We Mourned and Now We Must Work for Change

On Dec. 6 Canadians unite in solidarity to honour the lives and memory of 14 women murdered at L’Ecole Polytechnique

Memorial plaque of the École Polytechnique Massacre in Montreal.

Memorial plaque of the École Polytechnique Massacre in Montreal. Photo: Wikipedia

December 6th Memorial Committee
Special to The Dialog

On Dec. 6 Canadians unite in solidarity to honour the lives and memory of 14 women murdered at L’Ecole Polytechnique.

0n Dec. 6, 1989 an anti-feminist gunman wandered the halls of the school that day, segregating women from their peers, espousing misogynistic beliefs and an explicit hatred of feminists before opening fire and murdering Geneviève Bergeron, Hélène Colgan, Nathalie Croteau, Barbara Daigneault, Anne-Marie Edward, Maud Haviernick, Maryse Laganière, Maryse Leclair, Anne-Marie Lemay, Sonia Pelletier, Michèle Richard, Annie St-Arneault, Annie Turcott and Barbara Klucznik-Widajewicz.

Dec. 6 stands as Canada’s National Day of Remembrance and Action on Violence Against Women to reflect on the tragic events of that day and on the continuing acts of violence regularly perpetrated against all women across Canada in every area of life.

The terrifying events of Dec. 6, 1989 proved to be a galvanizing moment for the feminist movement and acted as a catalyst for change regarding the inequities and suffering each woman experiences.

Judy Rebick, a Toronto feminist activist, broadcaster and journalist wrote in a column on cbc.ca in 2000, “the death of those young women would not be in vain, we promised. We would turn our mourning into we would turn our mourning into organizing to put an end to male violence against women.”

The December 6th Committee led by the assaulted women and children counsellor advocate program at George Brown College has chosen to commemorate the 14 women killed at L’Ecole Polytechnique and other women victims of violence by directing our focus to end institutional violence against women.

We seek to educate ourselves and others concerning the status of women in our nation and the devastating impact of the numerous oppressions we face as individuals and as a group, simply because we identify as women. Our organization is an effort to contribute to the work that still needs to be done.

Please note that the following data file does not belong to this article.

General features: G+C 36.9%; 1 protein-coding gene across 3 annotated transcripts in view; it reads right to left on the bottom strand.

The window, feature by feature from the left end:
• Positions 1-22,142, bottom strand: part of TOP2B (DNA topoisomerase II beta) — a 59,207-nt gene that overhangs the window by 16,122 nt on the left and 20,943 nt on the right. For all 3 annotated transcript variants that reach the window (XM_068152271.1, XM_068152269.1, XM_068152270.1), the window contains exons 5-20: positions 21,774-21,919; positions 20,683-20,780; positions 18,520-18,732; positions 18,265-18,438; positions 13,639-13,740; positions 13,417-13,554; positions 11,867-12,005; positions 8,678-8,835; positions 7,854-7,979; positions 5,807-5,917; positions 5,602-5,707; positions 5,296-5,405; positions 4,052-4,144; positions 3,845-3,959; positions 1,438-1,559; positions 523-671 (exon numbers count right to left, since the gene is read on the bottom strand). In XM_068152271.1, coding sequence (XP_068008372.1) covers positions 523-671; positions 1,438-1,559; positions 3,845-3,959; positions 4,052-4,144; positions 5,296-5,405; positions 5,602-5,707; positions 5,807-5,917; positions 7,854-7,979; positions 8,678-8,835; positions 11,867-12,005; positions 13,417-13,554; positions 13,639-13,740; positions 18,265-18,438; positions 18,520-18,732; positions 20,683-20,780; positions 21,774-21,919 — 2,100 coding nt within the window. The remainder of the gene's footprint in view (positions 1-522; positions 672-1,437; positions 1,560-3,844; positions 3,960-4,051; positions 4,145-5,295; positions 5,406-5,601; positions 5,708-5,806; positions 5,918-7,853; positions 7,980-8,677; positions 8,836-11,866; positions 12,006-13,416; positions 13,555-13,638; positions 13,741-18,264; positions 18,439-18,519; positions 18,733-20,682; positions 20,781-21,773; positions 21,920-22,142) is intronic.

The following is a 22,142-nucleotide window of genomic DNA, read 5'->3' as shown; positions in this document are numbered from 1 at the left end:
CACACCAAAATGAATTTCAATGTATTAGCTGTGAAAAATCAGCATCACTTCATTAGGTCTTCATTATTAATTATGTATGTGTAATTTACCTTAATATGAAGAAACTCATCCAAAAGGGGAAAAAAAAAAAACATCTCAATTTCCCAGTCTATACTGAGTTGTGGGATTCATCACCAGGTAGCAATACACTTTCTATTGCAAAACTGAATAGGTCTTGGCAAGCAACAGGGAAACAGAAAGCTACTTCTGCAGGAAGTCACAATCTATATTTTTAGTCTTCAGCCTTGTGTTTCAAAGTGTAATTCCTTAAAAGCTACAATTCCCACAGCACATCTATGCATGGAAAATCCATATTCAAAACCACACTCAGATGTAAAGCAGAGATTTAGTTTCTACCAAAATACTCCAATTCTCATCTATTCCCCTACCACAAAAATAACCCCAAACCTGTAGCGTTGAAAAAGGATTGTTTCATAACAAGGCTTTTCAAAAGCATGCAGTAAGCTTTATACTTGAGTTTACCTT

We must acknowledge as individuals and a nation the destructive impact and fallout that continued oppression, exploitation, sexualisation, and all forms of violence against women has on our cultures, societies, and nation as a whole.

In order to address our current systems it may be wise for each of us to reflect on feminism and the status of women by offering some perspective in this area or as The Times columnist Caitlin Moran suggests “What part of ‘liberation for women’ is not for you?”

Violence against women is everyone’s problem and in working to prevent what is essentially the annihilation of women we must demand change at every level in our culture and society.

“Men are afraid that women will laugh at them. Women are afraid that men will kill them,” wrote Canadian activist and writer Margaret Atwood more than 30 years ago, inspired by conversations she had with groups of men and women at that time.

The statement is shocking as it is based in truth and remains relevant today, reflecting the environment and conditions women are forced to negotiate.

Please join us for a college-wide memorial held on Dec. 10 from 11 a.m.  to noon in room 303 at 290 Adelaide followed by a march to highlight our cause and bring attention to the work that needs to be done. We will light candles to honour those women killed on Dec. 6 and all women victims of violence at the hands of men, and have students and speakers come together to connect us with this cause and inspire us to towards demanding positive change.

Each one of us is a survivor and we encourage every person to speak out and interrupt misogyny by sharing our experiences and validating the worth of women everywhere.

Cheris Kramarae wrote in A Feminist Dictionary that feminism was the “radical notion that women are human beings,” – that should no longer be an explicitly feminist demand.


We Mourned and Now We Must Work for Change